Laminate benchtops consist of layers of paper with a decorative overlay. Textured laminates are among the hardest-wearing and most affordable benchtop materials. High gloss laminate can easily scratch and is difficult to repair. New types of edges are available to give laminate benchtops are more modern profile and can provide an inexpensive and stylish solution.
The laminate industry has responded to the popularity of stone with an amazing range of photographically reproduced stone, woodgrains and designer laminates for the budget conscious client who wants the look of stone or timber, but whose budget only allows laminate.
There are many very good brands available, such as Laminex, Egger, Formica, Polytec and Wilsonart to name some of the better known.
Most of the best quality laminates are around 1mm thick, and have the capability of being “postformed” or rolled on the edge with a very tight radius which gives the benchtop a more modern square edge which is quite different from the rounded bull nose edge most associate with laminated benchtops. There are some limitations. Not all laminates can be rolled so square and this profile only works with benchtops with straight lines.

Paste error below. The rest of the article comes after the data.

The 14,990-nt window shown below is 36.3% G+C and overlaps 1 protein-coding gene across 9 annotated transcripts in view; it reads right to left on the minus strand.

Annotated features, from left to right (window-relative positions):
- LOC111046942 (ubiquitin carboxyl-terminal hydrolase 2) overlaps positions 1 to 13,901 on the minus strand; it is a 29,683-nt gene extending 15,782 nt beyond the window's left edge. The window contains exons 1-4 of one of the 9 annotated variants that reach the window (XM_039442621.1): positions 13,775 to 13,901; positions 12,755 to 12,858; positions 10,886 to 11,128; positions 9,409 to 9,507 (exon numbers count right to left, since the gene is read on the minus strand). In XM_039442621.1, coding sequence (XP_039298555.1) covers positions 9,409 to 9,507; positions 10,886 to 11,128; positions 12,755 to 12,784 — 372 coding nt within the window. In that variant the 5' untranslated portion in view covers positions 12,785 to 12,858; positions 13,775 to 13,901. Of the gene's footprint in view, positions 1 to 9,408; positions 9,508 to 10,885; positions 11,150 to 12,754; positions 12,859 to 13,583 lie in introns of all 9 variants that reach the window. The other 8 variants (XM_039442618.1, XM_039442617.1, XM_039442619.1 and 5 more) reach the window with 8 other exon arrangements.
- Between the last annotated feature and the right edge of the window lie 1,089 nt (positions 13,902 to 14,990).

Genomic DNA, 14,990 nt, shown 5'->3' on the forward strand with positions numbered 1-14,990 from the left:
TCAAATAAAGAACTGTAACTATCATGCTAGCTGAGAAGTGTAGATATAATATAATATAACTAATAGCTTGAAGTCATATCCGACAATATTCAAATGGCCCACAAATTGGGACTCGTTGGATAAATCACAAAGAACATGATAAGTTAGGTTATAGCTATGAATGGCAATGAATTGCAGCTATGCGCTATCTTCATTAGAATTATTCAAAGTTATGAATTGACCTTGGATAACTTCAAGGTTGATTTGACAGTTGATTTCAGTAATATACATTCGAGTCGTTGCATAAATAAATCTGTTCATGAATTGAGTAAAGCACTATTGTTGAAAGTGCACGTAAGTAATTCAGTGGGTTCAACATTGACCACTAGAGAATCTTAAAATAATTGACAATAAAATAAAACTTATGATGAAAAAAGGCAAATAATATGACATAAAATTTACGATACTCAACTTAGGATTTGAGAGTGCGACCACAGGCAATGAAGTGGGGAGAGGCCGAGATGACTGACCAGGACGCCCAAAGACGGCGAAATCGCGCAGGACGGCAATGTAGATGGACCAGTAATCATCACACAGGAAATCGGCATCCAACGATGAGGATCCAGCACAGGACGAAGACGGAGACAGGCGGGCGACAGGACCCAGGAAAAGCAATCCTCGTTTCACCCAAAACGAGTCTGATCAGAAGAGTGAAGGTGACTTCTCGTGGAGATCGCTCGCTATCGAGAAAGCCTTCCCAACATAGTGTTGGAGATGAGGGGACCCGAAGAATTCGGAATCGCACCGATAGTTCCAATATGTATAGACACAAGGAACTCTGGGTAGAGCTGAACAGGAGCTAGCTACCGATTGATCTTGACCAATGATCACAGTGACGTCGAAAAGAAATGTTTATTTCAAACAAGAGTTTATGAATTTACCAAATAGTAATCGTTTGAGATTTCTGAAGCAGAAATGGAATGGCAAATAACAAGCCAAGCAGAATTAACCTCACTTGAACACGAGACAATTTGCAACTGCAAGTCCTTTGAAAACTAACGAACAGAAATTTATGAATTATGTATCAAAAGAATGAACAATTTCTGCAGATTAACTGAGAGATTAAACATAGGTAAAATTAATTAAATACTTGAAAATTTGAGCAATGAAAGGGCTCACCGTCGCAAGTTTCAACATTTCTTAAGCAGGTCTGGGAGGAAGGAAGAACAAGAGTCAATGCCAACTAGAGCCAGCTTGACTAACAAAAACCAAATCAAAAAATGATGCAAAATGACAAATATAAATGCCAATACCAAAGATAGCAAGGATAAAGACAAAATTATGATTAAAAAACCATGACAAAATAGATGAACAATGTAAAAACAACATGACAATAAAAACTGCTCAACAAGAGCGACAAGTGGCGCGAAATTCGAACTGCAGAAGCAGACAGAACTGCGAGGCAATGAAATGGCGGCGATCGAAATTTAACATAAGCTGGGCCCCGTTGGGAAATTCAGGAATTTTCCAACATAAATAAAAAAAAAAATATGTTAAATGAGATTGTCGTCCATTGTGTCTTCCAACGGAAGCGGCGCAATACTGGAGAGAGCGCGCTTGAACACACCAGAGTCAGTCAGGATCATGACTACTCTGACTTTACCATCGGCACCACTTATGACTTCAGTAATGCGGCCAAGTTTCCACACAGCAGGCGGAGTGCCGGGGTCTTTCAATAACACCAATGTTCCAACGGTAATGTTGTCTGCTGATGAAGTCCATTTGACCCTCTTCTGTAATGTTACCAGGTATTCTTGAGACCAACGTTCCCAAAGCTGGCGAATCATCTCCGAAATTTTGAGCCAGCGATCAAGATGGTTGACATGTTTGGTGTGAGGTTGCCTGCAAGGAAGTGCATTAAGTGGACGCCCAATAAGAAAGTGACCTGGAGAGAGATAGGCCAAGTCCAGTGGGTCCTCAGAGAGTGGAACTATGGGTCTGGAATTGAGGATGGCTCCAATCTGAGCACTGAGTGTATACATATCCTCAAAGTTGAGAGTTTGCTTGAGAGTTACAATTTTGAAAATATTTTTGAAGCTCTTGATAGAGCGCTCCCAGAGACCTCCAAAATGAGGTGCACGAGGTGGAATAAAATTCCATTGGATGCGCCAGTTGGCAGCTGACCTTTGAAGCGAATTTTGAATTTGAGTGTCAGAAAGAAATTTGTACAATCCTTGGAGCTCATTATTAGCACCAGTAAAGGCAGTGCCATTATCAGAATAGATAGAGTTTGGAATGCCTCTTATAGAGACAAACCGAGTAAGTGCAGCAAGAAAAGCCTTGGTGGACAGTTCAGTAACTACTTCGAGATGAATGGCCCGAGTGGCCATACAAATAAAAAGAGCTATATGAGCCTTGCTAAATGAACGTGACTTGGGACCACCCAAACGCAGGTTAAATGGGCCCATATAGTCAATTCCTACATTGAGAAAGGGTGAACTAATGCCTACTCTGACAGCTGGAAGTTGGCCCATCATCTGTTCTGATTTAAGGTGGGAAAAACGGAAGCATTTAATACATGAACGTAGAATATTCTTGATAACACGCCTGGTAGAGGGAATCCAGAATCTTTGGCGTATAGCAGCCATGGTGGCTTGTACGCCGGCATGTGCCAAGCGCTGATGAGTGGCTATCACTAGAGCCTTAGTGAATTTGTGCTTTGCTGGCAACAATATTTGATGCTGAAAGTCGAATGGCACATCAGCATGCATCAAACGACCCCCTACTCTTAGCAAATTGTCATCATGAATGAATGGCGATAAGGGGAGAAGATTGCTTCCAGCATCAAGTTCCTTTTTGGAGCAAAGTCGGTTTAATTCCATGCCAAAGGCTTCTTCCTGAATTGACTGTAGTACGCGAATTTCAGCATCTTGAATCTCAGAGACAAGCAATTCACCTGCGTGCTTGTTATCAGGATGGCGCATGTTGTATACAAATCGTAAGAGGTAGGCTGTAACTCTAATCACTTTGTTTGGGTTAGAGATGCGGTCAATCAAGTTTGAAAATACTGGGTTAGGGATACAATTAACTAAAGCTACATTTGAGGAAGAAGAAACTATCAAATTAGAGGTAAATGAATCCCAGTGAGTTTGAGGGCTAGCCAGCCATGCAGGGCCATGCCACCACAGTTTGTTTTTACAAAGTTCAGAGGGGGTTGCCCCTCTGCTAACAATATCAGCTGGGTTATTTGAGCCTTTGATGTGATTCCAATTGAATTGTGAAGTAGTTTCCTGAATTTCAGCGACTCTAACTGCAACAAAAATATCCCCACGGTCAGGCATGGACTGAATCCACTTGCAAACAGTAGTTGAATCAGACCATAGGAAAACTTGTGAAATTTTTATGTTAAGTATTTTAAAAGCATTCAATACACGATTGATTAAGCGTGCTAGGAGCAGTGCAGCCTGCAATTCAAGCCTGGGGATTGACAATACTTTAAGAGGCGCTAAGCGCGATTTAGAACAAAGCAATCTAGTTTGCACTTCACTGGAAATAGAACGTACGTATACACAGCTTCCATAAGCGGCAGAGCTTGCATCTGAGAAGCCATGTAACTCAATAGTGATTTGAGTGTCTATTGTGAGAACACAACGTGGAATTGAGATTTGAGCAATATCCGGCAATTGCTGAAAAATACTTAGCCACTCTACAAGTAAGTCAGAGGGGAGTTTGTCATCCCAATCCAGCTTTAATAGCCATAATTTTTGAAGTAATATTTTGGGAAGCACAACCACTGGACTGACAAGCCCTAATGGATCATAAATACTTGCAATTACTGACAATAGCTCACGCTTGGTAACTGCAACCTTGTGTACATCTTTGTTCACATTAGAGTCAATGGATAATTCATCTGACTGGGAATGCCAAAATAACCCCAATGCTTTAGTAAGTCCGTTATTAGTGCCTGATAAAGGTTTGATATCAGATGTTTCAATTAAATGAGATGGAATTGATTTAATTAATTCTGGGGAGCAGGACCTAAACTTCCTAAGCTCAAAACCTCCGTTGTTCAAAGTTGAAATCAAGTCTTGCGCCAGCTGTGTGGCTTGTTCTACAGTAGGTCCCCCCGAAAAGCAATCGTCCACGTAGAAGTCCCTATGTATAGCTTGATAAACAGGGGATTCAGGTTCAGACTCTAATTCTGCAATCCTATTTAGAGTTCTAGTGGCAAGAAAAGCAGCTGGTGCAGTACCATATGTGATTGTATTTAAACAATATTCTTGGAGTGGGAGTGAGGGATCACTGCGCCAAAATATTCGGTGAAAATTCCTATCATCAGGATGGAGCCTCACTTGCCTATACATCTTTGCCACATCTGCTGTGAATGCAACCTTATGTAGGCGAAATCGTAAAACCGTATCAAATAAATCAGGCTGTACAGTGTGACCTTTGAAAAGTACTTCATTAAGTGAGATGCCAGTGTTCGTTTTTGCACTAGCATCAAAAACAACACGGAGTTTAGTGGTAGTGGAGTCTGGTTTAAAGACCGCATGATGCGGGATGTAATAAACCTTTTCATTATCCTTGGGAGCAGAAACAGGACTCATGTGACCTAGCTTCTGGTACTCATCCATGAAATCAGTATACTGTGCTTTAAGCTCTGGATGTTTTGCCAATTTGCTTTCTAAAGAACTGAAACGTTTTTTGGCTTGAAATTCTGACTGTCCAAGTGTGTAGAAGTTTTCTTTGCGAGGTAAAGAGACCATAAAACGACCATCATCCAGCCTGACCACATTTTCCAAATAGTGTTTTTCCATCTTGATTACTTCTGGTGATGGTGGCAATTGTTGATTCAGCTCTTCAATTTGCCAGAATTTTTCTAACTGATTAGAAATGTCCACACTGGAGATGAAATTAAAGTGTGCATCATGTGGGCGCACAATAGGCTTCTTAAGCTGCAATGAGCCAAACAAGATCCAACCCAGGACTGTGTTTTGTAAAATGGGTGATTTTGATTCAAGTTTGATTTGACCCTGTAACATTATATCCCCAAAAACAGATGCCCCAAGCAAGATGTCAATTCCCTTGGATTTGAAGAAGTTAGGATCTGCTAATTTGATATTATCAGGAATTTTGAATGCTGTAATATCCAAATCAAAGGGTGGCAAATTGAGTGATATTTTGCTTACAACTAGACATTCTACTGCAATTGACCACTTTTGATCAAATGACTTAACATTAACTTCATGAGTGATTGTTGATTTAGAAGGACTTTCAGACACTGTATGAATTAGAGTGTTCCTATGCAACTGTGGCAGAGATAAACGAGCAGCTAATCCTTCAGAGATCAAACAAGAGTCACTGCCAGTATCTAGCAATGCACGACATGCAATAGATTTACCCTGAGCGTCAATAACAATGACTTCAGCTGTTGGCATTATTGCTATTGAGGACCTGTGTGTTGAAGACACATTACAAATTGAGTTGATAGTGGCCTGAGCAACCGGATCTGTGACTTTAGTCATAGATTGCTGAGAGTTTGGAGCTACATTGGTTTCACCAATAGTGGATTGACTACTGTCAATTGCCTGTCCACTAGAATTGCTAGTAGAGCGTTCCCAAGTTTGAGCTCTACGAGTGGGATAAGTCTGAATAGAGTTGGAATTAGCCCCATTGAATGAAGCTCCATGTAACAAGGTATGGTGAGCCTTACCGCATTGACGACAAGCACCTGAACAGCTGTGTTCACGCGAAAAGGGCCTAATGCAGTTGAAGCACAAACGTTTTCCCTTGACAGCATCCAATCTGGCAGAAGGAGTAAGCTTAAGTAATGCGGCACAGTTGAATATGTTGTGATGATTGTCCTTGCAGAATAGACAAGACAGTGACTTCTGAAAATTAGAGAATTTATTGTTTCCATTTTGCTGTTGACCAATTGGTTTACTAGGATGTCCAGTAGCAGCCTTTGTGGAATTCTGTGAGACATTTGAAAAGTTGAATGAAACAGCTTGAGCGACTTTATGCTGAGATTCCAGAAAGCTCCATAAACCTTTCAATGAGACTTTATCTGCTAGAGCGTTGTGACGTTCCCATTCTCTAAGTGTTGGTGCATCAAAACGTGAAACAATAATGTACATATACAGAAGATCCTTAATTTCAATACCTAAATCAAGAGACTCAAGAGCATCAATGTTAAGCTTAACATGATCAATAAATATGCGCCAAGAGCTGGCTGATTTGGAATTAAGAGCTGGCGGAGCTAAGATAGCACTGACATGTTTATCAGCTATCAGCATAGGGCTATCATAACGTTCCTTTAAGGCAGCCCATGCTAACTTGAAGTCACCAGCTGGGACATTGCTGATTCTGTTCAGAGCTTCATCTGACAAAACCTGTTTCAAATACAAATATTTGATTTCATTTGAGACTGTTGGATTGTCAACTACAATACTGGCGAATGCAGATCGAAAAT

Another option to get a square profile is with use of ABS edging. The edging hides the dark line that typifies laminate benchtops and allows a benchtop to incorporate any shape. The range of edging colors has not yet really caught up with the range of laminates, but there are more than enough to satisfy most people.
- Huge range of colours, textures, woodgrains and styles
- Is installed with the cabinet – no waiting as with stone
- Kitchen is operational at least 2 weeks faster
- Can’t be so easily shaped
- No fancy edge profiling
- At risk of water damage
- Can be scratched, stained marked more easily than stone.
- Very difficult to remove scratches & stains.
- Doesn’t help resale in the same way stone does.
Overall, when the budget is tight it’s a great choice and can give a good WOW factor without the WOW cost.